2. ^ Kumbh Mela pictured from space - probably the largest human gathering in history BBC News, January 26, 2001.
  3. ^ Kumbh Mela: the largest pilgrimage - Pictures: Kumbh Mela by Karoki Lewis The Times, March 22, 2008.
  4. ^ a b c Von Drehle, David (2007-07-23). Photographs by Greg Miller. "A new Day at the Fair". Time 170 (4): 50. ISSN 0040-781X.  

External links


File:Goose Fair
Roundabouts (or carousels) are traditional attractions, often seen at fairs. This one was photographed at the famous Nottingham Goose Fair, England, in 1983

A fair (sometimes fayre) is a gathering of people to display or trade produce or other goods, to parade or display animals and often to enjoy associated carnival or funfair entertainment. Activities at fairs vary widely. Some are important showcases for businessmen in agricultural, pastoral or horticultural districts because they present opportunities to display and demonstrate the latest machinery on the market.

Fairs are also known by many different names around the world, such as agricultural show, carnival, fete or fête, county fair, exhibition or state fair, festival, market and show. Flea markets and auto shows are sometimes incorporated into a fair.

Contents

Fayre

Fayre is an archaic spelling of fair, used mostly from the 15th to the 17th century. This spelling is now confusingly used for both fair and fare, the latter in the sense of 'food and drink'. In itself, the word means a gathering of stalls and amusements for public entertainment. The alternate spelling is an old-fashioned affectation and is used in order to remind revellers and participants of medieval fayres and markets.

Fairgrounds

File:Long exposure at the
Fairs go long into the night, and attract people with lights

The fair is an ancient tradition, and many communities have long had dedicated fairgrounds; others hold them in a variety of public places, including streets and town squares, or even in large private gardens. Fairs are often held in conjunction with a significant event, such as the anniversary of a local historical event, a seasonal event such as harvest time, or with a holiday such as Christmas.

History

[[File:|thumb|Fair in Amsterdam]] In Roman times, fairs were holidays on which there was an intermission of labour and pleadings. In later centuries, on any special Christian religious occasion (particularly the anniversary dedication of a church), tradesmen would bring and sell their wares, even in the churchyards. Such fairs then continued annually, usually on the feast day of the patron saint to whom the church was dedicated. This custom was kept up until the reign of Henry VI, by which time there were a great many fairs kept on these patronal festivals, for example at Westminster on St. Peter's day, at Smithfield on St. Bartholomew's (the famous Bartholomew Fair, celebrated in Ben Jonson's play of the same name) and at Durham on St. Cuthbert's day. The Kumbh Mela, held every twelve years, at Allahabad, Haridwar, Nashik and Ujjain is one of the largest fairs in India, where over 60 million people gathered in January 2001, making it the largest gathering anywhere in the world.[1][2][3] In the United States, fairs draw in as many as 150 million people each summer.[4] One example of the American county fair being featured in a famous piece of literature is in E. B. White's Charlotte's Web.[4] Children's competitions at an American fair range from breeding small animals to robotics, while the organization 4-H has become a traditional association.[4]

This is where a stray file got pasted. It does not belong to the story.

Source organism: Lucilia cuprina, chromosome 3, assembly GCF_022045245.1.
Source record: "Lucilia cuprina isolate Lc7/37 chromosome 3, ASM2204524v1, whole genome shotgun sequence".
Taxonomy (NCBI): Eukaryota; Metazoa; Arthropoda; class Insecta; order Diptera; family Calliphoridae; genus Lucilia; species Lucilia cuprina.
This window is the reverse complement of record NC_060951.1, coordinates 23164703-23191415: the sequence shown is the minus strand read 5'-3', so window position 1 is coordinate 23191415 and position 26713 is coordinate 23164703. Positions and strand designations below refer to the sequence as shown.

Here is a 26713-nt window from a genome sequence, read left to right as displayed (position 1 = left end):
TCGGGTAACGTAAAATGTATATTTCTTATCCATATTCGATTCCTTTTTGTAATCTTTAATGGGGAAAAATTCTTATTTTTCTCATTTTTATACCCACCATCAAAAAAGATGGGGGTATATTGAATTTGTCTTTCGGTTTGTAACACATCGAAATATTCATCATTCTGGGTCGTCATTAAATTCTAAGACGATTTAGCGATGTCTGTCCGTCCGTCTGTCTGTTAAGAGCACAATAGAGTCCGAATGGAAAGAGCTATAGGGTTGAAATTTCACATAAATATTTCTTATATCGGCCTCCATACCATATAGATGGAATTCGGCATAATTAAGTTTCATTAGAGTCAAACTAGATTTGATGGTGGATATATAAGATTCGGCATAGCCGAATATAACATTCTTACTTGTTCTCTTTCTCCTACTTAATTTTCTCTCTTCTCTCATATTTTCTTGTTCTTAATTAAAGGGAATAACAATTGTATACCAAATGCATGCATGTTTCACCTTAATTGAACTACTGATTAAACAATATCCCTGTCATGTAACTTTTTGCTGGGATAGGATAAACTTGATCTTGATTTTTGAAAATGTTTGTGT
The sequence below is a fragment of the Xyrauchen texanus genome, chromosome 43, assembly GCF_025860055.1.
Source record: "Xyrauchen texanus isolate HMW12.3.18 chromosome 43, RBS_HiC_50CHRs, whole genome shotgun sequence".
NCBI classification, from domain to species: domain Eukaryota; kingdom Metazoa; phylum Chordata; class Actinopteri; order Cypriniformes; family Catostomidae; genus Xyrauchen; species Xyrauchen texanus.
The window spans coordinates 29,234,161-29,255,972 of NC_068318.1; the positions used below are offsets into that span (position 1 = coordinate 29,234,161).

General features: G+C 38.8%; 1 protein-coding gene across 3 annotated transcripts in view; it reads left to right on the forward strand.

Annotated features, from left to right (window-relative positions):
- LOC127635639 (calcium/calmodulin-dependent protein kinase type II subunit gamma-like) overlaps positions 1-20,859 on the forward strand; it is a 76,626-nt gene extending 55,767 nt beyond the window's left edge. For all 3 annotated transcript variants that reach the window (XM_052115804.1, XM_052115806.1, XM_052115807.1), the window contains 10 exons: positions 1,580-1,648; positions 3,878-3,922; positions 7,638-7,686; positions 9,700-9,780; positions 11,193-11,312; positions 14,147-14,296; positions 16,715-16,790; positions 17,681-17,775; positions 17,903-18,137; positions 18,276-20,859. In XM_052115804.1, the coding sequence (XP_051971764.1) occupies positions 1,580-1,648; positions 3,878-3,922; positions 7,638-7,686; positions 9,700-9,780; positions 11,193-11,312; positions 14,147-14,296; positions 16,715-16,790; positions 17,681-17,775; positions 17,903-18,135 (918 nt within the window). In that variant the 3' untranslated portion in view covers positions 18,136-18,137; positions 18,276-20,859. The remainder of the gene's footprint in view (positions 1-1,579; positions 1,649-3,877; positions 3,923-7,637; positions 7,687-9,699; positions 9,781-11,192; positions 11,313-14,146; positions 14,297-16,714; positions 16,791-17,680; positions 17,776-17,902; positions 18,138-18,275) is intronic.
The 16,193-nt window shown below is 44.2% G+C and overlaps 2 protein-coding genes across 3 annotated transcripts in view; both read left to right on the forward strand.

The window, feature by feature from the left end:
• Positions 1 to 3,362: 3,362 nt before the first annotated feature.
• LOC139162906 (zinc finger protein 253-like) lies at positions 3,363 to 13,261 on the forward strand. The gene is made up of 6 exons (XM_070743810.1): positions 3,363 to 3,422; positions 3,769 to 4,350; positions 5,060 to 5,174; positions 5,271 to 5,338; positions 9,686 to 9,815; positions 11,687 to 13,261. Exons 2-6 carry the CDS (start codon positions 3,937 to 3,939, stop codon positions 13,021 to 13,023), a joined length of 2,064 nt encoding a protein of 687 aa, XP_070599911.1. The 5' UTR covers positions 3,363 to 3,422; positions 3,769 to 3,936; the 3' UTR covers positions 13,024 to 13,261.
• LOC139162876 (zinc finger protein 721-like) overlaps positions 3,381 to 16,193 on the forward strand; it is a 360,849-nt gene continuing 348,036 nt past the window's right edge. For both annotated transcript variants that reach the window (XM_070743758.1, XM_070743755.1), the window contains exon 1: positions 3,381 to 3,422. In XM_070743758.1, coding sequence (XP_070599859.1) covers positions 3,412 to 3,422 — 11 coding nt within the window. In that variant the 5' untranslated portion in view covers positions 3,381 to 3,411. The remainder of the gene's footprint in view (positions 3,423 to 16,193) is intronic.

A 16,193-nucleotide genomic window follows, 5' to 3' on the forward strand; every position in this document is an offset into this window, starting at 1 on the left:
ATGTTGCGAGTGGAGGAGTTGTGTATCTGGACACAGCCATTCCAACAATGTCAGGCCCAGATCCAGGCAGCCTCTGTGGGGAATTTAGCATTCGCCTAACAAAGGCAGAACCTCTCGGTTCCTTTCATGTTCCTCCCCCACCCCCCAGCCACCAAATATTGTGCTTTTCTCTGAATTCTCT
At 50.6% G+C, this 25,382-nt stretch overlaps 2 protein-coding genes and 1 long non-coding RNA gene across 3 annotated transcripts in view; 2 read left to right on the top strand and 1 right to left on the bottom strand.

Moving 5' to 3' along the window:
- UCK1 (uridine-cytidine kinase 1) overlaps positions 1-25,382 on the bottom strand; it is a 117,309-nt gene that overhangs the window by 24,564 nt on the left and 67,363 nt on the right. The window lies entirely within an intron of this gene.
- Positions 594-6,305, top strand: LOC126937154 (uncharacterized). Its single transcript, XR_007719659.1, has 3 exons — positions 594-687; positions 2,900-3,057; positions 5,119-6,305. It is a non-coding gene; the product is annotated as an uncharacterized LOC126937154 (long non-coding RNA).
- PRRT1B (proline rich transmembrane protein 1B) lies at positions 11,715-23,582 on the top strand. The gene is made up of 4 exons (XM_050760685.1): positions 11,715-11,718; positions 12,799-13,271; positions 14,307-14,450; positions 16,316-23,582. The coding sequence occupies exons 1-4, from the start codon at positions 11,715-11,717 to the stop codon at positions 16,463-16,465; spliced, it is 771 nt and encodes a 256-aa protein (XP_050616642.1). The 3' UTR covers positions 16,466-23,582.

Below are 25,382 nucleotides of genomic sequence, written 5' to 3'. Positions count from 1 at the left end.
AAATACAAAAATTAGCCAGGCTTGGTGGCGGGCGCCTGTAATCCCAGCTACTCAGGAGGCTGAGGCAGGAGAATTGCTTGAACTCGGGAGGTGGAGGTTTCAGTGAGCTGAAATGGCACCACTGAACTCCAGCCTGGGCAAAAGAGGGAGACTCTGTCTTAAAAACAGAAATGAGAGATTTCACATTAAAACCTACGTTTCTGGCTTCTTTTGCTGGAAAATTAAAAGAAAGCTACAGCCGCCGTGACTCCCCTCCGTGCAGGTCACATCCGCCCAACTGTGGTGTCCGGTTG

Pie-powder courts

Because of the great numbers of people attracted by fairs they were often the scenes of riots and disturbances, so the privilege of holding a fair was granted by royal charter. At first they were only allowed in towns and places of strength, or where there was some bishop, sheriff or governor who could keep order. In time, various benefits became attached to certain fairs, such as granting people the protection of a holiday, and allowing them freedom from arrests in certain circumstances. The officials were authorised to do justice to those that came to their fair; eventually even the smallest fair would have had a court to adjudicate on offences and disputes arising within the fairground, which was called a pye powder court (from Old French pied pouldre, literally "dusty feet", meaning an itinerant trader), or pedes pulverizati.

Free fairs

[[File:|thumb|CapitalEX. Edmonton Alberta]] Some fairs were free; others charged tolls and impositions. At free fairs, traders, whether natives of the kingdom or foreigners, were allowed to enter the kingdom, and were under royal protection while travelling to and returning from the fair. The traders, their agents, and their goods were exempt from all duties and impositions, tolls and servitudes; merchants going to or coming from the fair could not be arrested, or have their goods stopped.